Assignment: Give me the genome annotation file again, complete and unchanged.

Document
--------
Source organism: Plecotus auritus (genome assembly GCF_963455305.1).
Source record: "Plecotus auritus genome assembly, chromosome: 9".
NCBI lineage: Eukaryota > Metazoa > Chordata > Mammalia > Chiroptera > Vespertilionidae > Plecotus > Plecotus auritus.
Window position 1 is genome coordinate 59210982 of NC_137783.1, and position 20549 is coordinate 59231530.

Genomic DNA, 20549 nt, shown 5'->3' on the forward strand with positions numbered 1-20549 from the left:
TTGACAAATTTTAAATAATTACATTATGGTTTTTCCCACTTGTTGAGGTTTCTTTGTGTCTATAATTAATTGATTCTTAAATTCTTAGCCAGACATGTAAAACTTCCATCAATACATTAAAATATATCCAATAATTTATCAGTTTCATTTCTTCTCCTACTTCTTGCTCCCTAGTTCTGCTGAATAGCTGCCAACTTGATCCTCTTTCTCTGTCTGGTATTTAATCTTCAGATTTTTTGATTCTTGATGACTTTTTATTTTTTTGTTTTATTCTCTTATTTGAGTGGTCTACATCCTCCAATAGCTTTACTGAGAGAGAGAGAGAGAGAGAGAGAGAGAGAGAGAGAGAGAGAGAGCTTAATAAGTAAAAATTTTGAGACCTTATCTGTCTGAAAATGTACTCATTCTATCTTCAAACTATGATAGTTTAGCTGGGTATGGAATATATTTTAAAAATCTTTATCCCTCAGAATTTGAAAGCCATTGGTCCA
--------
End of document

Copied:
Source organism: Plecotus auritus (genome assembly GCF_963455305.1).
Source record: "Plecotus auritus genome assembly, chromosome: 9".
NCBI lineage: Eukaryota > Metazoa > Chordata > Mammalia > Chiroptera > Vespertilionidae > Plecotus > Plecotus auritus.
Window position 1 is genome coordinate 59210982 of NC_137783.1, and position 20549 is coordinate 59231530.

Genomic DNA, 20549 nt, shown 5'->3' on the forward strand with positions numbered 1-20549 from the left:
TTGACAAATTTTAAATAATTACATTATGGTTTTTCCCACTTGTTGAGGTTTCTTTGTGTCTATAATTAATTGATTCTTAAATTCTTAGCCAGACATGTAAAACTTCCATCAATACATTAAAATATATCCAATAATTTATCAGTTTCATTTCTTCTCCTACTTCTTGCTCCCTAGTTCTGCTGAATAGCTGCCAACTTGATCCTCTTTCTCTGTCTGGTATTTAATCTTCAGATTTTTTGATTCTTGATGACTTTTTATTTTTTTGTTTTATTCTCTTATTTGAGTGGTCTACATCCTCCAATAGCTTTACTGAGAGAGAGAGAGAGAGAGAGAGAGAGAGAGAGAGAGAGAGAGAGCTTAATAAGTAAAAATTTTGAGACCTTATCTGTCTGAAAATGTACTCATTCTATCTTCAAACTATGATAGTTTAGCTGGGTATGGAATATATTTTAAAAATCTTTATCCCTCAGAATTTGAAAGCCATTGGTCCA